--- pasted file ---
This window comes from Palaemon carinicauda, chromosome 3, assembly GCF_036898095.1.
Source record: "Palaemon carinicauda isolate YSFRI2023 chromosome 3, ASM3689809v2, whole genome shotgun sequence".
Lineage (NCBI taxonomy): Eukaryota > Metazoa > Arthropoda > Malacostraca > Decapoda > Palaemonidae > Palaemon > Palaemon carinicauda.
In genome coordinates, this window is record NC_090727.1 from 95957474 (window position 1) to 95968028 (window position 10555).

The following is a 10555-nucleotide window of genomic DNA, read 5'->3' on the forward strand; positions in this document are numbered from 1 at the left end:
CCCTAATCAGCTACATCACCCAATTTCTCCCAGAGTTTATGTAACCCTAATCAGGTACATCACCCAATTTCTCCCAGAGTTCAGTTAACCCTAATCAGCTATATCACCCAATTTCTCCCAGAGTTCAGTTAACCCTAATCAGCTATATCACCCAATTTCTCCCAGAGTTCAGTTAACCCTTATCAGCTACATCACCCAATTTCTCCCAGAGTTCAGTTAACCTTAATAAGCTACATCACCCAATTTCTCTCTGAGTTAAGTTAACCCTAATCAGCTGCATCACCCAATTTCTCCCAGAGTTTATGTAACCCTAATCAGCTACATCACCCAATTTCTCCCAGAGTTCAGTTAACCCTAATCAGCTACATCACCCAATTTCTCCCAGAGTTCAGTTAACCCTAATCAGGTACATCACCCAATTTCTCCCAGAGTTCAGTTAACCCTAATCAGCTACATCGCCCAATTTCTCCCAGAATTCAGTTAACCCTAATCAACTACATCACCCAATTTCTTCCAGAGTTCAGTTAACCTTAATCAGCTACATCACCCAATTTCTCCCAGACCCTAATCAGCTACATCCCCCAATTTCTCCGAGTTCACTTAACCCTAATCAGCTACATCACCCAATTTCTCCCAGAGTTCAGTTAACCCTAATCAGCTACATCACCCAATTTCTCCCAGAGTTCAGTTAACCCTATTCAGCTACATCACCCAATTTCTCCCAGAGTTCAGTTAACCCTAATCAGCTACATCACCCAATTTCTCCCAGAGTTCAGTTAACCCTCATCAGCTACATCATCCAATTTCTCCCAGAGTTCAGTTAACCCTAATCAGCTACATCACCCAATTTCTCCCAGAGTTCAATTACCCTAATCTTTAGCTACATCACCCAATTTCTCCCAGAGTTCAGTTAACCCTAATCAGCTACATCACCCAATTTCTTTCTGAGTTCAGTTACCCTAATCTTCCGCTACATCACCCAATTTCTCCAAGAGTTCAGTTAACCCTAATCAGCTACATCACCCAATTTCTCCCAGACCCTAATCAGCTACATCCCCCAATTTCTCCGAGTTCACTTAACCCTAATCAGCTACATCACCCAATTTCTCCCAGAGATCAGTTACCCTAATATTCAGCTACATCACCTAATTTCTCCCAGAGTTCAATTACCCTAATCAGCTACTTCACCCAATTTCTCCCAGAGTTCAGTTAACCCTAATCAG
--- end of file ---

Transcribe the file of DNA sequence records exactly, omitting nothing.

This window comes from Palaemon carinicauda, chromosome 3, assembly GCF_036898095.1.
Source record: "Palaemon carinicauda isolate YSFRI2023 chromosome 3, ASM3689809v2, whole genome shotgun sequence".
Lineage (NCBI taxonomy): Eukaryota > Metazoa > Arthropoda > Malacostraca > Decapoda > Palaemonidae > Palaemon > Palaemon carinicauda.
In genome coordinates, this window is record NC_090727.1 from 95957474 (window position 1) to 95968028 (window position 10555).

The following is a 10555-nucleotide window of genomic DNA, read 5'->3' on the forward strand; positions in this document are numbered from 1 at the left end:
CCCTAATCAGCTACATCACCCAATTTCTCCCAGAGTTTATGTAACCCTAATCAGGTACATCACCCAATTTCTCCCAGAGTTCAGTTAACCCTAATCAGCTATATCACCCAATTTCTCCCAGAGTTCAGTTAACCCTAATCAGCTATATCACCCAATTTCTCCCAGAGTTCAGTTAACCCTTATCAGCTACATCACCCAATTTCTCCCAGAGTTCAGTTAACCTTAATAAGCTACATCACCCAATTTCTCTCTGAGTTAAGTTAACCCTAATCAGCTGCATCACCCAATTTCTCCCAGAGTTTATGTAACCCTAATCAGCTACATCACCCAATTTCTCCCAGAGTTCAGTTAACCCTAATCAGCTACATCACCCAATTTCTCCCAGAGTTCAGTTAACCCTAATCAGGTACATCACCCAATTTCTCCCAGAGTTCAGTTAACCCTAATCAGCTACATCGCCCAATTTCTCCCAGAATTCAGTTAACCCTAATCAACTACATCACCCAATTTCTTCCAGAGTTCAGTTAACCTTAATCAGCTACATCACCCAATTTCTCCCAGACCCTAATCAGCTACATCCCCCAATTTCTCCGAGTTCACTTAACCCTAATCAGCTACATCACCCAATTTCTCCCAGAGTTCAGTTAACCCTAATCAGCTACATCACCCAATTTCTCCCAGAGTTCAGTTAACCCTATTCAGCTACATCACCCAATTTCTCCCAGAGTTCAGTTAACCCTAATCAGCTACATCACCCAATTTCTCCCAGAGTTCAGTTAACCCTCATCAGCTACATCATCCAATTTCTCCCAGAGTTCAGTTAACCCTAATCAGCTACATCACCCAATTTCTCCCAGAGTTCAATTACCCTAATCTTTAGCTACATCACCCAATTTCTCCCAGAGTTCAGTTAACCCTAATCAGCTACATCACCCAATTTCTTTCTGAGTTCAGTTACCCTAATCTTCCGCTACATCACCCAATTTCTCCAAGAGTTCAGTTAACCCTAATCAGCTACATCACCCAATTTCTCCCAGACCCTAATCAGCTACATCCCCCAATTTCTCCGAGTTCACTTAACCCTAATCAGCTACATCACCCAATTTCTCCCAGAGATCAGTTACCCTAATATTCAGCTACATCACCTAATTTCTCCCAGAGTTCAATTACCCTAATCAGCTACTTCACCCAATTTCTCCCAGAGTTCAGTTAACCCTAATCAG